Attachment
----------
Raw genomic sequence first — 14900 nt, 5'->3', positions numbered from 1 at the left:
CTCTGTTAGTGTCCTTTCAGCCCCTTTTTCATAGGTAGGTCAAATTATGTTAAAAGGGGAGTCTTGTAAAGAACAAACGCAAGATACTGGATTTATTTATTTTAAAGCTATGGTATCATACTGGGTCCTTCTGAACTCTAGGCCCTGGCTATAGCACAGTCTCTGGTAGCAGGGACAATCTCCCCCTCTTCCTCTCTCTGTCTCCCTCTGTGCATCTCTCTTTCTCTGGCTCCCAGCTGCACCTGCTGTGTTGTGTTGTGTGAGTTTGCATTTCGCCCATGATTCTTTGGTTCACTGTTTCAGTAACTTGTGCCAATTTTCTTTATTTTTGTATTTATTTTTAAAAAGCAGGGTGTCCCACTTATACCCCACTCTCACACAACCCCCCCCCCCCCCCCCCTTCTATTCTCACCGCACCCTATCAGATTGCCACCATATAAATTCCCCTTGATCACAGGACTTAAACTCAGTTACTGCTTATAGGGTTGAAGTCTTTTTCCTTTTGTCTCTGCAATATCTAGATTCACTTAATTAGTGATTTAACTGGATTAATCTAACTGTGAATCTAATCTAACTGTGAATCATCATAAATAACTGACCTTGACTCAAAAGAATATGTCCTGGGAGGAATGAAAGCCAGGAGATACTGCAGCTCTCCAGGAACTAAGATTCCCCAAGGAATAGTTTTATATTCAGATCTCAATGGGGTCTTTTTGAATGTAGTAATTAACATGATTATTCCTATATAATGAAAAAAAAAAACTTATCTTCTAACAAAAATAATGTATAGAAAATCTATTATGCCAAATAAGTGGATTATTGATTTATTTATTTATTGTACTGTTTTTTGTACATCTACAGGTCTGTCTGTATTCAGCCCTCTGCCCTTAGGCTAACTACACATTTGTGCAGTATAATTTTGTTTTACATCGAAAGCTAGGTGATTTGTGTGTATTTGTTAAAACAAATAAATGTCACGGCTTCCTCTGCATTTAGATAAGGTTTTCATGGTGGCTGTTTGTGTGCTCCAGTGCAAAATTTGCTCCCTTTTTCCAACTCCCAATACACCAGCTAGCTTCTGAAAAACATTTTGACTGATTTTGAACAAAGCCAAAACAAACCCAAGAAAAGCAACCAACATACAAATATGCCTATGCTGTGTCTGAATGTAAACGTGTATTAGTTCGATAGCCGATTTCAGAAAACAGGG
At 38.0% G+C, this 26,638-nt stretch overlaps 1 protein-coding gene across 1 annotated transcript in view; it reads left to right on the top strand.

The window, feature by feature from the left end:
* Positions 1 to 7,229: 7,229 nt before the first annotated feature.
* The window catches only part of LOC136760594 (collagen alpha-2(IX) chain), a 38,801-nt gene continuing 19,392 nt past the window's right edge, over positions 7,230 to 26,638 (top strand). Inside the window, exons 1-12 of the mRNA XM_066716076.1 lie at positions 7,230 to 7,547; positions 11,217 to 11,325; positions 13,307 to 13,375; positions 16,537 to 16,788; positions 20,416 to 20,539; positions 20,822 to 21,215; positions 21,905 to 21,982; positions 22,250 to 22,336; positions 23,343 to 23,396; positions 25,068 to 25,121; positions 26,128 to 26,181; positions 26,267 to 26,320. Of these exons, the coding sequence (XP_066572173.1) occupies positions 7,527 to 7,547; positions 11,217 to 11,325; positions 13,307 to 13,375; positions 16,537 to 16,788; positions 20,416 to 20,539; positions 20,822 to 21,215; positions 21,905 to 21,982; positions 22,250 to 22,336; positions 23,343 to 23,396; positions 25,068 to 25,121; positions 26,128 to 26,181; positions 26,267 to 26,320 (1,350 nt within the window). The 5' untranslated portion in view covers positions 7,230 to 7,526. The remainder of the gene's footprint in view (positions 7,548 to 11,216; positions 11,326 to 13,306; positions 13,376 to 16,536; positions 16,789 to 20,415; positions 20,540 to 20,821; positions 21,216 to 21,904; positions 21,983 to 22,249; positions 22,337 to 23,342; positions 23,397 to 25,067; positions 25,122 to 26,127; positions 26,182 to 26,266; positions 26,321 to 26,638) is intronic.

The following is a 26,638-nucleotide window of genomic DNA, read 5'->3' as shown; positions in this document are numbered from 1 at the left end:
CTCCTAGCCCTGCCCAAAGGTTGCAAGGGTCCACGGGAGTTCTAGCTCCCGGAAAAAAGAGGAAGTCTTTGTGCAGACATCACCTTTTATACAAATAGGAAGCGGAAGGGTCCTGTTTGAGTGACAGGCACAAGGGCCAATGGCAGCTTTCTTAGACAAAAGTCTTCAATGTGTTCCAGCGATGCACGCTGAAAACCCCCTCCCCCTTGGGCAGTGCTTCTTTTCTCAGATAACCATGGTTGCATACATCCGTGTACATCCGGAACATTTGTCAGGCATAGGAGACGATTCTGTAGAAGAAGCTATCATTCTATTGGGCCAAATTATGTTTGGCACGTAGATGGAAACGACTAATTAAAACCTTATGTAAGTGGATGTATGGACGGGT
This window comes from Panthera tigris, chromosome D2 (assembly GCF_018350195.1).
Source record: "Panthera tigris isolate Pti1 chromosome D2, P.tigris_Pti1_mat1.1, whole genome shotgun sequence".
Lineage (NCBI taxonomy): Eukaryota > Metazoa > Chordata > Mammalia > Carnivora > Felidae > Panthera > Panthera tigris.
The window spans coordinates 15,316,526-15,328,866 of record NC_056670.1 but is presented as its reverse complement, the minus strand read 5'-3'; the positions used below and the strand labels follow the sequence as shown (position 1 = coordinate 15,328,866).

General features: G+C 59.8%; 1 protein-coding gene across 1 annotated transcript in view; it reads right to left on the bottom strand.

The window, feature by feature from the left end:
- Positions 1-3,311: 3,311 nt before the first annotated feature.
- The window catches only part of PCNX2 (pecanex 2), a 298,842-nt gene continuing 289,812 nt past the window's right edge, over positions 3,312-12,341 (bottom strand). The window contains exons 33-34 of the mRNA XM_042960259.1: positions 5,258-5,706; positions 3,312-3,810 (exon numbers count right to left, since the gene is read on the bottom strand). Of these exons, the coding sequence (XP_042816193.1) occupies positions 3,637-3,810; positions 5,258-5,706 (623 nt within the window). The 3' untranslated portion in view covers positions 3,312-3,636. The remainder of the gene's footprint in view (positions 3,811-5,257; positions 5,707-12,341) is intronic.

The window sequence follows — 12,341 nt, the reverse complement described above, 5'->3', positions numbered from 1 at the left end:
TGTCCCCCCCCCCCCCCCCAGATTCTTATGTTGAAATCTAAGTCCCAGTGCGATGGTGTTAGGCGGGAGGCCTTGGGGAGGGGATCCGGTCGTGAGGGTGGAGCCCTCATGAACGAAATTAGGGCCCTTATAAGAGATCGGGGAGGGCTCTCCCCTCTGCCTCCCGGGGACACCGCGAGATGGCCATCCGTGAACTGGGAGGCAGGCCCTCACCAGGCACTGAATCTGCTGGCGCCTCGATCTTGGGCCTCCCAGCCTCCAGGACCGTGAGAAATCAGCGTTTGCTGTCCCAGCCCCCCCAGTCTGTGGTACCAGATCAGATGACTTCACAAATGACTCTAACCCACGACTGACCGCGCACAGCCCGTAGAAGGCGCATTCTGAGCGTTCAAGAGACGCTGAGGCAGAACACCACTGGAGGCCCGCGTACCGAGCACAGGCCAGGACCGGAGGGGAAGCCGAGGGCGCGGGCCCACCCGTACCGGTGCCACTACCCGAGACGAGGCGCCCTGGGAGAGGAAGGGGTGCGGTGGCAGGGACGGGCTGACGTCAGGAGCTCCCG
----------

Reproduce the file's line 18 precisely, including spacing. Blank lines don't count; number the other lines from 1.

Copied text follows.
TGTCCCCCCCCCCCCCCCCAGATTCTTATGTTGAAATCTAAGTCCCAGTGCGATGGTGTTAGGCGGGAGGCCTTGGGGAGGGGATCCGGTCGTGAGGGTGGAGCCCTCATGAACGAAATTAGGGCCCTTATAAGAGATCGGGGAGGGCTCTCCCCTCTGCCTCCCGGGGACACCGCGAGATGGCCATCCGTGAACTGGGAGGCAGGCCCTCACCAGGCACTGAATCTGCTGGCGCCTCGATCTTGGGCCTCCCAGCCTCCAGGACCGTGAGAAATCAGCGTTTGCTGTCCCAGCCCCCCCAGTCTGTGGTACCAGATCAGATGACTTCACAAATGACTCTAACCCACGACTGACCGCGCACAGCCCGTAGAAGGCGCATTCTGAGCGTTCAAGAGACGCTGAGGCAGAACACCACTGGAGGCCCGCGTACCGAGCACAGGCCAGGACCGGAGGGGAAGCCGAGGGCGCGGGCCCACCCGTACCGGTGCCACTACCCGAGACGAGGCGCCCTGGGAGAGGAAGGGGTGCGGTGGCAGGGACGGGCTGACGTCAGGAGCTCCCG